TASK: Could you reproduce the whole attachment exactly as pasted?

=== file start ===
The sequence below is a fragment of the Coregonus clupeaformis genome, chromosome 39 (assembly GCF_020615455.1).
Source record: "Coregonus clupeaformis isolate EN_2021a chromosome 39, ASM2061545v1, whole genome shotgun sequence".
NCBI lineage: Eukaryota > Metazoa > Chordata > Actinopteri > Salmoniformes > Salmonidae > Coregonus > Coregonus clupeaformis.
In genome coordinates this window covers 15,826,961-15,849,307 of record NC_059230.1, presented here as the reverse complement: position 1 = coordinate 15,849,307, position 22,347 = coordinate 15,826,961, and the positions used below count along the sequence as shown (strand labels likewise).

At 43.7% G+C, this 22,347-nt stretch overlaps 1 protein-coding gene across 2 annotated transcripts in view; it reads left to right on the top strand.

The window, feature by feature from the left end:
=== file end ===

The sequence below is a fragment of the Coregonus clupeaformis genome, chromosome 39 (assembly GCF_020615455.1).
Source record: "Coregonus clupeaformis isolate EN_2021a chromosome 39, ASM2061545v1, whole genome shotgun sequence".
NCBI lineage: Eukaryota > Metazoa > Chordata > Actinopteri > Salmoniformes > Salmonidae > Coregonus > Coregonus clupeaformis.
In genome coordinates this window covers 15,826,961-15,849,307 of record NC_059230.1, presented here as the reverse complement: position 1 = coordinate 15,849,307, position 22,347 = coordinate 15,826,961, and the positions used below count along the sequence as shown (strand labels likewise).

At 43.7% G+C, this 22,347-nt stretch overlaps 1 protein-coding gene across 2 annotated transcripts in view; it reads left to right on the top strand.

The window, feature by feature from the left end: